Planet of the Daleks is basically a re-working of The Daleks, with every one Terry Nation's favorite tropes thrown in for good measure. This is the ultimate cliched Dan Dare space adventure. Carnivorous plants, explosions and the inevitable virus.

Yet it does benefit from the superb direction of David Maloney, who was doing everything he can to make this a decent production. Admittedly, some of the effects are a bit weak, such as the Dalek army model shot. I don't think these detract too much overall from its overall visual strength.

Like so much of the Pertwee era, this story is colourful. I used to like the early gritty Season 7 Third Doctor material best. However, I have come to appreciate the colourful Glam Rock Third Doctor stories that don't really fit with the common perception of the Pertwee years as realistic TV action.

I love Phil Sandifer's essay on Planet of the Daleks. He does a great job of re-assessing it in a positive light. Sandifer points out that Nation does not quite get how to use the Third Doctor and so has him spending much of his time making speeches about the nature of courage:

"So Pertwee does not get to run around and be ostentatiously imperious as he prefers. Nor does he get to be ignored and occasionally tortured, as he's best at. Instead he stands around and gives speeches about the meaning of courage. Pertwee certainly isn't bad at this, but it's neither in his wheelhouse nor something he visibly enjoys."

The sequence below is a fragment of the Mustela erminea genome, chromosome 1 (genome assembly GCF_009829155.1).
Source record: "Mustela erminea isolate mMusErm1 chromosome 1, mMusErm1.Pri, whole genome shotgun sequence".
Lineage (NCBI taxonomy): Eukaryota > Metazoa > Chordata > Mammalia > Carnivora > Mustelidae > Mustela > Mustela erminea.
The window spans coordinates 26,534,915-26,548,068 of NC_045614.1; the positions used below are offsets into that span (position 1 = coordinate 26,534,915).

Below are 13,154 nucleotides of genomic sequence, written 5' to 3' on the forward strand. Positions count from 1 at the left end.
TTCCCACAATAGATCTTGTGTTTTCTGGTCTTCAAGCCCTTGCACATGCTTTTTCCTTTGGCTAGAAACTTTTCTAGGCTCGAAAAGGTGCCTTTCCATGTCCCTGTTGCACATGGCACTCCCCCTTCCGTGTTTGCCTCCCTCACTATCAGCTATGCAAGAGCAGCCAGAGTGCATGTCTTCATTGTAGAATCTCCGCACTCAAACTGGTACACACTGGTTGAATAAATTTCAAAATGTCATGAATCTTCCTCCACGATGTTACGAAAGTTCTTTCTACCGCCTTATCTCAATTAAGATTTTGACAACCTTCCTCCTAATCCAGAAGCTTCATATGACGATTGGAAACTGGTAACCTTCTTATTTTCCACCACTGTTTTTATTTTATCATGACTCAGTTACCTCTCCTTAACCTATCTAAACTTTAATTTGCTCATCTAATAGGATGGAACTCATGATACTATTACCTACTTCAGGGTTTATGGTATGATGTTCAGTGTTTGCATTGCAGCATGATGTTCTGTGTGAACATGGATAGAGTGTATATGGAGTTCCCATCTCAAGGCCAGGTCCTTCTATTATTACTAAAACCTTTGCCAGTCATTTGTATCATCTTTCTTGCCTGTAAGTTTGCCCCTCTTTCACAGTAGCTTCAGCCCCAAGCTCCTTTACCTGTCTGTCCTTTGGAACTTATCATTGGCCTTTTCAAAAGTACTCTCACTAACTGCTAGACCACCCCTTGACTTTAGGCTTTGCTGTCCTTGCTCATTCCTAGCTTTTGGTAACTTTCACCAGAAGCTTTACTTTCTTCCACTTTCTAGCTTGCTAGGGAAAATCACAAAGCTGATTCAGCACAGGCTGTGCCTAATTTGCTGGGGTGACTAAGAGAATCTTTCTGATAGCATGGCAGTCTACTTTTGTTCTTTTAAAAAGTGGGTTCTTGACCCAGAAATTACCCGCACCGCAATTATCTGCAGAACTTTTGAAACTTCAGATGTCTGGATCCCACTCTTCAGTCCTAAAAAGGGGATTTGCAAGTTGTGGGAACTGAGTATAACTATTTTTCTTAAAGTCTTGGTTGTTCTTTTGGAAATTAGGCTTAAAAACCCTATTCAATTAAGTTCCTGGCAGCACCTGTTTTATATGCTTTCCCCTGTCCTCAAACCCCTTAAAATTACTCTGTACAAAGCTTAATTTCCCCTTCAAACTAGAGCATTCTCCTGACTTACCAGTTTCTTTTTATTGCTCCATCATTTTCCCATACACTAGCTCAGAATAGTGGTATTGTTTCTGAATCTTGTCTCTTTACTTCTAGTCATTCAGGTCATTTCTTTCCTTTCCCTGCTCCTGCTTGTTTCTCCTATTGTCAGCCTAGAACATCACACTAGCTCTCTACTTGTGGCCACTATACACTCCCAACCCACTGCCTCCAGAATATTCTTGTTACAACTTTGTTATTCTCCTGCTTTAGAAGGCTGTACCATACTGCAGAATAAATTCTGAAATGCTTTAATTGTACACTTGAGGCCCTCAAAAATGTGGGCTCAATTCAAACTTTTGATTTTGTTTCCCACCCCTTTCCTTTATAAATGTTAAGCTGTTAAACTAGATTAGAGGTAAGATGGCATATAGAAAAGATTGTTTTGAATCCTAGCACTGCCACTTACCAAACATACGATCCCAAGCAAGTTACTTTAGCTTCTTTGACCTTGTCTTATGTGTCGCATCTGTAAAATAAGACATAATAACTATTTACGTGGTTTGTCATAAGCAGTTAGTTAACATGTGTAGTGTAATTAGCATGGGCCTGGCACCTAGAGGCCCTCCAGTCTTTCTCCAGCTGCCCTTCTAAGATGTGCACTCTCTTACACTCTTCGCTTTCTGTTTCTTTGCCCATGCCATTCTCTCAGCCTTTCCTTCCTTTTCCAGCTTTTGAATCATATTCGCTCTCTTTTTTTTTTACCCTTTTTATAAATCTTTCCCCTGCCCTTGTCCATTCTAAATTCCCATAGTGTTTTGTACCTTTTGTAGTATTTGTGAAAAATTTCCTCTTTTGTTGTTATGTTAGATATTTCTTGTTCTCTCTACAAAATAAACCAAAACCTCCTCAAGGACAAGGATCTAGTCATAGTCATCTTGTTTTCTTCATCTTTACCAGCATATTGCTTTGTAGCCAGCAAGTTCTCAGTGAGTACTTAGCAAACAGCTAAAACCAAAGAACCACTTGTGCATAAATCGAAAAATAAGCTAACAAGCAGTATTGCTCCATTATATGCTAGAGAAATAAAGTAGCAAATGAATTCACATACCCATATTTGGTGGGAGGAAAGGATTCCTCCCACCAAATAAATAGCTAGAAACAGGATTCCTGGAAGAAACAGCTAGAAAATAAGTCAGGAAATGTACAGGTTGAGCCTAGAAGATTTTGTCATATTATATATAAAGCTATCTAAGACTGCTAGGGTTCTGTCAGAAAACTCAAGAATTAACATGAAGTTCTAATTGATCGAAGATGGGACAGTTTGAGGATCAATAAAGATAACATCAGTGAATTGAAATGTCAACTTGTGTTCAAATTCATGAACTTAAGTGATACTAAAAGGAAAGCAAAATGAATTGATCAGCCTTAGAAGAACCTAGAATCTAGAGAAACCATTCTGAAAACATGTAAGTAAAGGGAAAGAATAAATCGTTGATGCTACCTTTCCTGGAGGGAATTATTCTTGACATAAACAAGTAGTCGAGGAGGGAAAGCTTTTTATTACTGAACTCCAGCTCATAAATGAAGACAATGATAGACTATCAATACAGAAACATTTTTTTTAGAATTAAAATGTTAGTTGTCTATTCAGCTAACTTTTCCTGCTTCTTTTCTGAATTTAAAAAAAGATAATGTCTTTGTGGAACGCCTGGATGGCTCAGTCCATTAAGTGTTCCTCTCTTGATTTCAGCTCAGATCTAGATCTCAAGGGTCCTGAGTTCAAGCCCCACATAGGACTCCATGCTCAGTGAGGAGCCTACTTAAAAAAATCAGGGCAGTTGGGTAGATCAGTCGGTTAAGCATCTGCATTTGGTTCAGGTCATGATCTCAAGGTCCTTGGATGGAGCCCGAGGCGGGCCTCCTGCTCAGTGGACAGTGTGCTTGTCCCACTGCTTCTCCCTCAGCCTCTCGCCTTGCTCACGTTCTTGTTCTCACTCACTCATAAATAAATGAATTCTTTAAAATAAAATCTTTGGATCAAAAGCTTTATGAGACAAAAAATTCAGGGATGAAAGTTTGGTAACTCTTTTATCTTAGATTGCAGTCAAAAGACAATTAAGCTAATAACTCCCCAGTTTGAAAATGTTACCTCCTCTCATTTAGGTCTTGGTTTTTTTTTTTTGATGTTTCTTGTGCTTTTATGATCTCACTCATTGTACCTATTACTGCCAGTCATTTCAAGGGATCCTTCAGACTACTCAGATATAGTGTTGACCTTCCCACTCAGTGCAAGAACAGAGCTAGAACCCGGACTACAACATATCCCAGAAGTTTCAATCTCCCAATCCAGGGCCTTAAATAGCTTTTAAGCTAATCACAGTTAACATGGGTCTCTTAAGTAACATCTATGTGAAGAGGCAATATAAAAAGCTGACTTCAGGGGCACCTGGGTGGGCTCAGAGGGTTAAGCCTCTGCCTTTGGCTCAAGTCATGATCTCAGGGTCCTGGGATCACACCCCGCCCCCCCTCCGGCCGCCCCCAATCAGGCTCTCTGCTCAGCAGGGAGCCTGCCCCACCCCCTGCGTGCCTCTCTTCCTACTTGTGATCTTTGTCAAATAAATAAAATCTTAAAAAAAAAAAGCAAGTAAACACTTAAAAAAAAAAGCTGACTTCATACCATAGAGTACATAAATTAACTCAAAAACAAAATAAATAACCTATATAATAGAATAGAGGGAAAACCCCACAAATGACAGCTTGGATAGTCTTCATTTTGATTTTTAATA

Yet he argues that Pertwee finds the way to make this work:

"The solution he settles on, however, is perfect: he plays the story with a cool detachment. The result is a perfect postmodern commentary on the episode- as if the Doctor recognizes that he's in an unusually easy adventure of far less complexity than he routinely deals with, and that it does not actually require his full attention. The tendency to make speeches about fear instead of doing what are now the core elements of "Doctory" behaviour becomes not a mischaracterization but a case of the Doctor taking it easy and figuring he doesen't have to work, he can just sit back and encourage everybody else."

I think this is such a beautiful insight from Sandifer. I love the idea of Dr. Who having outgrown this sort of story.

By no means a great story, but I love the fab black and gold Dalek Supreme.